In the following I want to outline some examples epitomising what I will call a ‘radical’ mindset.
Across American colleges, large-scale protests have been taking place in recent months with the aim of protecting students from potentially wounding or controversial remarks. Asking a Latino American “Where are you from?” is considered a ‘microaggression’, as it could be seen to imply doubt in their American heritage. To combat such microaggressions, students are seeking the implementation of ‘trigger warnings’; alerting consumers to content which may result in a strong emotional response. For example, Kant’s ‘Critique of Pure Reason’ is said to contain discriminating views towards minorities, and thus professors are required to forewarn their students prior to reading.
Examples can also be found in the feminist movement. In Germany, where professions are usually not given in the neutral, but in the form which has been conventionally associated with that profession (i.e., doctor and lawyer in the masculine form, cleaning aid and nurse in the feminine form) there is substantial opposition forming under the notion of ‘gendering’: the demand to correct this archaic, and ultimately prejudiced, practise by naming both the masculine and feminine forms at all times. As the possibility of expressing oneself without the implication of any gender is often very difficult, if not to say impossible, it has led to demands to always state both masculine and feminine forms. Furthermore, things may quickly get personal with the use of, historically speaking, derogatory terms towards women — ‘bitch’ and ‘cunt’ are two common examples. Such words, detestable as they are, have evolved from their original meaning as terms to disrespect women to their current use in a primarily gender-less context. However, the eagerness to ascribe the historical meaning to the use of such words remains: a young woman discontinued a friendship not just with the young man who had used the term, but with the whole feminist-friendly community of which the two were a part. The reason: he would not apologise for negligently saying ‘bitch’ in a context that was hard to mistake as not being meant derogatorily towards her, and women in general.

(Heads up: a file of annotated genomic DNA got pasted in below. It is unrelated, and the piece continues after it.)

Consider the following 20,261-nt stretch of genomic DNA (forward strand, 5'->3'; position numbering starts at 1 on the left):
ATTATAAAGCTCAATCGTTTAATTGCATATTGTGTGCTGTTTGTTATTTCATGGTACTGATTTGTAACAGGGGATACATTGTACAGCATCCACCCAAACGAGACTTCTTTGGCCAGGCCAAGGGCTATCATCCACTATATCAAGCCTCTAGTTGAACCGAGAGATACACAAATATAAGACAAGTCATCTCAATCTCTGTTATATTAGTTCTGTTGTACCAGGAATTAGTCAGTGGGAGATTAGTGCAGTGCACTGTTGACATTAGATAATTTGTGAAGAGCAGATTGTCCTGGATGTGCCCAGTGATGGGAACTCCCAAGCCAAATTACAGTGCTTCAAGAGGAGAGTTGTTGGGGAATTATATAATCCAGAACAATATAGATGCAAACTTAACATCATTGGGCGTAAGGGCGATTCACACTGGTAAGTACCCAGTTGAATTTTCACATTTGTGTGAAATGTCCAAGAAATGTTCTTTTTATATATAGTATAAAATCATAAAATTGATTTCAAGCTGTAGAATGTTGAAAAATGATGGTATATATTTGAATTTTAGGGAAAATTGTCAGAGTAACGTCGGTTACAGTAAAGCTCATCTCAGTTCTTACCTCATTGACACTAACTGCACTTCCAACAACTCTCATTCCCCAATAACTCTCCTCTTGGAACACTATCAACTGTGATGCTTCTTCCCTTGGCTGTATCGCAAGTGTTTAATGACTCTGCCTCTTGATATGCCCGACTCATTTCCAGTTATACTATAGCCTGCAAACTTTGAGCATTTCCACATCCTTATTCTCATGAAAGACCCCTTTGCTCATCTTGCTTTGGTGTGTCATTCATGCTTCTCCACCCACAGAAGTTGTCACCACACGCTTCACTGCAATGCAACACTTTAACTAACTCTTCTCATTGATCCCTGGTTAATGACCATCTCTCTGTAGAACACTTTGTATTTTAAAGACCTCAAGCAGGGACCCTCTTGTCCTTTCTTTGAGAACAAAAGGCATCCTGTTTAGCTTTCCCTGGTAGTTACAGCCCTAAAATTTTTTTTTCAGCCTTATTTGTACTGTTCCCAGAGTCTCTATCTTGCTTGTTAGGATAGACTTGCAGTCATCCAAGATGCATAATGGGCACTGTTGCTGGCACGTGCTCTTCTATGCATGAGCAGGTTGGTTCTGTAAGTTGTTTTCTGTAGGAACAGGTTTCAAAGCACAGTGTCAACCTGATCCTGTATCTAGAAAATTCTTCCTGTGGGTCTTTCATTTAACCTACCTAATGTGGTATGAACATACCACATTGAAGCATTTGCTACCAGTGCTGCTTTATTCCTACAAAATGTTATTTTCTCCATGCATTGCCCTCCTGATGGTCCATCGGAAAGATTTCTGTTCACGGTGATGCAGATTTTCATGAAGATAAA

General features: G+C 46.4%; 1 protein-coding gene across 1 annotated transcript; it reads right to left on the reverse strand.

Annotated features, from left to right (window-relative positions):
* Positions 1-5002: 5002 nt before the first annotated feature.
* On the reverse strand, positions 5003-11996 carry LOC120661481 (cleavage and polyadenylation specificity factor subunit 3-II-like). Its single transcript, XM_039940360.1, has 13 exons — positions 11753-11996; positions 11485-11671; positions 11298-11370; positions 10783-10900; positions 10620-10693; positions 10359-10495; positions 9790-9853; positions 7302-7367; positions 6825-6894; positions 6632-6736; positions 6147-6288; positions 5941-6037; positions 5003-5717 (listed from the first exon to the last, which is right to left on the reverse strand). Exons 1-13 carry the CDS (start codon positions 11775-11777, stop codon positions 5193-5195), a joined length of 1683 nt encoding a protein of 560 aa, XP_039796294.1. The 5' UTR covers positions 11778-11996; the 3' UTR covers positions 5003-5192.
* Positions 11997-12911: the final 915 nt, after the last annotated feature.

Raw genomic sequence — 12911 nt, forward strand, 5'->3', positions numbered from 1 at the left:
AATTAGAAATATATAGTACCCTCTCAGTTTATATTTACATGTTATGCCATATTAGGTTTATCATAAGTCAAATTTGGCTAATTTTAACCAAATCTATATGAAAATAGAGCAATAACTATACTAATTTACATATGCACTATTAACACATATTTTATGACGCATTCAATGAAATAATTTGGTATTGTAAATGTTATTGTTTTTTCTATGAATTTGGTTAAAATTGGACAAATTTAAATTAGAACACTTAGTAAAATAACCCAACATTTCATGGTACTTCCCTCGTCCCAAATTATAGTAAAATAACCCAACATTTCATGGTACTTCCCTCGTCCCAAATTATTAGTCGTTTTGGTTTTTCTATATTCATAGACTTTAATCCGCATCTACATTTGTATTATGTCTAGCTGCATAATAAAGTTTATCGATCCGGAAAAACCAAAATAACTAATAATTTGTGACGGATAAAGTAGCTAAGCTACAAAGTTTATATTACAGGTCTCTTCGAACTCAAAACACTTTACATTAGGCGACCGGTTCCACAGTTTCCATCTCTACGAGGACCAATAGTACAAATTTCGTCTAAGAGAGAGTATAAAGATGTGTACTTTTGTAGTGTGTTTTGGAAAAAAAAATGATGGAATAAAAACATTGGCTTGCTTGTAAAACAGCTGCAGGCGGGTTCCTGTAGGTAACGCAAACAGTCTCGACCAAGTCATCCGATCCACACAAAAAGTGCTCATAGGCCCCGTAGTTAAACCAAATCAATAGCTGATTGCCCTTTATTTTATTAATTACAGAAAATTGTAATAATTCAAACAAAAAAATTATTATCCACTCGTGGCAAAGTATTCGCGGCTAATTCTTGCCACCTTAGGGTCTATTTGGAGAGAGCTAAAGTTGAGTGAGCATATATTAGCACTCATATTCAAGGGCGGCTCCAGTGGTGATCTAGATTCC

There are two more examples which I want to include. An individual discontinued their friendship with a middle-aged woman, as the latter’s husband went into early retirement on grounds that were legally sound, but morally questionable: he was, in fact, still able to work. Lastly, a young, politically active individual was speaking about a planned family holiday to Hungary. Due to the current political climate there he did not want to go and potentially be confronted with such nationalist, ‘racist’ political views; instead, he wanted to use the time to spend with like-minded friends at home.
To not be misunderstood from the outset: the following does not seek to refute the righteousness of each individual case. Rather, it will question whether the aforementioned tactics are enabling the desired change.
You may be asking yourself how the patchwork of examples I have given can be fused into a cohesive account. Let me try to make this clear. As can be gleaned from all the examples, there is a shift in focus which takes place in the process of such opposition — the questioning, on moral grounds, by merit of rigid borders encompassing the underlying radical mindset. Kant’s ‘Critique’ is no longer in focus primarily as a dissection of morality, but in an attempt to discern the potential harm it may inflict on students; teachers are less concerned about which topics they should impart on their students, but rather whether the topics they have already chosen will leave them liable to prosecution; feminists are reducing themselves to pedantism in the field of semantics, while sympathisers of the movement are being accused of advocating sexism; and, more and more individuals fail to recognise the opportunities of entering a discourse with those who see the world differently.